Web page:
Interactive learning now a “virtual” reality in Australian schools

Interactive learning now a “virtual” reality in Australian schools

360-degree filming has recently been completed on the New South Wales north coast to help tell the spotted gum timber story to school children in the most visual and engaging way

The captured footage incorporates a range of forestry operations including the Grafton nursery (pine and eucalypt seedlings propagated), Divines State Forest native forestry operations and Hurfod Forests.

Virtual tours were also captured at the Hurford hardwood green mill and dry mill, which would otherwise be inaccessible to school groups.

Another highlight of the filming was the opportunity to interview NSW Forestry Corporation Aboriginal Partnerships Liaison Officer, Rachael Cavanagh, and her six-year-old daughter. The interview gave the Australian school students an immersive glimpse of the work being done with the region’s native state forests partnering with Aboriginal communities to demonstrate indigenous Australia's connection to forests and country. 

During the interview, Rachel and her daughter identified some commonly found bush foods, such as the wombat berry (which apparently tastes like bubble gum!), all of which surely engaged the young ForestLearning audience.

Andrew Hurford, Hurford Hardwood Director, said the ForestVR Education toolkit for schools and the 360-degree filming is a unique and imaginative means of telling wood’s story as a renewable resource.

“It’s like nothing I’ve seen before – both the filming and the end result. The camera captures everything around it in a 360-degree sphere, so when you are presenting, you can interact with it in the same way as you would with a school group on a real school excursion.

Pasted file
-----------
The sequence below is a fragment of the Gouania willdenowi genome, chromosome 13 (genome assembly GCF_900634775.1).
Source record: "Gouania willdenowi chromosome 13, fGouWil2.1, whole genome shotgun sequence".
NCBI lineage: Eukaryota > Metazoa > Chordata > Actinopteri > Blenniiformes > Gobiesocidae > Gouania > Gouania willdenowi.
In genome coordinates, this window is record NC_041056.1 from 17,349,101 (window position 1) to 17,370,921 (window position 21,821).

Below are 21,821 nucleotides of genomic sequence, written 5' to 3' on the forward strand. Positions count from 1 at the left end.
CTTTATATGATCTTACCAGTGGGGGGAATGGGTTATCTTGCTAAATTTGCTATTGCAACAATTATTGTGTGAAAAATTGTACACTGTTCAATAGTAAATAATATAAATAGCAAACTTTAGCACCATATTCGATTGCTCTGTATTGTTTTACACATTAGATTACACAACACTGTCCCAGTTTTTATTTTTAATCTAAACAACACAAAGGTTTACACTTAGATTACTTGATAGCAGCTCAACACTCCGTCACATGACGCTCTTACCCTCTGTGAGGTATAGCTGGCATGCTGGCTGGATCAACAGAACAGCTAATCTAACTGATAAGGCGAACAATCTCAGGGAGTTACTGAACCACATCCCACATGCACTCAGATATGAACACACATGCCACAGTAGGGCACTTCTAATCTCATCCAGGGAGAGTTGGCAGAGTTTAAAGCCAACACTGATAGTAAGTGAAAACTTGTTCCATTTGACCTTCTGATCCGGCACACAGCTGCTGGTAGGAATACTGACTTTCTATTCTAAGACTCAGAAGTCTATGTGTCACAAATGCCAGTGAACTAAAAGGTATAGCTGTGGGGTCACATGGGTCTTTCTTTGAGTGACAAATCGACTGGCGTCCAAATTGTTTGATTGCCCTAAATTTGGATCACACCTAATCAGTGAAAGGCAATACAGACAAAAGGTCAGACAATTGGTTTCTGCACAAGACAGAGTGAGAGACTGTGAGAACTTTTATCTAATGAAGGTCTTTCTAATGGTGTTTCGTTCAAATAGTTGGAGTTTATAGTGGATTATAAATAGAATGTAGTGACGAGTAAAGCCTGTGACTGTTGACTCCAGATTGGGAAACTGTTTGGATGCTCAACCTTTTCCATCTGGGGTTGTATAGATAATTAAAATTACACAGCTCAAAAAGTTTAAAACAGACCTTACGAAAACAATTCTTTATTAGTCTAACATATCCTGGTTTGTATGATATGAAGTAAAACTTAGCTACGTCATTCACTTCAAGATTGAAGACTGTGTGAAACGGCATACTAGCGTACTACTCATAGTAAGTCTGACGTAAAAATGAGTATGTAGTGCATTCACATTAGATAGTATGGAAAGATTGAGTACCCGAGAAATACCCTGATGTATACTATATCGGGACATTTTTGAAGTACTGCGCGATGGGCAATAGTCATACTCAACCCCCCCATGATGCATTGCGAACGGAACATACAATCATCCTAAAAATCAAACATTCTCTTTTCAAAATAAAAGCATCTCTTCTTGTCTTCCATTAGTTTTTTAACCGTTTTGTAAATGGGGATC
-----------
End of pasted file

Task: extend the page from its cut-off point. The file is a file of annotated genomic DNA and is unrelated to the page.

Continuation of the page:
“The 360 tours and videos themselves are really quite amazing to see, and will give students for the first time a great opportunity to engage with, and virtually visit all aspects of the renewable forest and wood products industries that are not usually accessible to school groups due to safety precautions,” Hurford said.

The activities of the ForestLearning program are designed to educate children on forestry from a young age, equipping them with a broader understanding and acceptance of timber products as they grow up and become consumers. We hope to inspire some of the industry’s future leaders to consider a career in the sector through these initiatives

 

Our acknowledgment

In the spirit of reconciliation, Forest & Wood Products Australia acknowledges the Traditional Custodians of Country throughout Australia, and we acknowledge their connection to the land and their custodianship of Country and forests. We pay our respect to Elders past and present and extend that respect to all Aboriginal and Torres Strait Islander peoples.

Our acknowledgment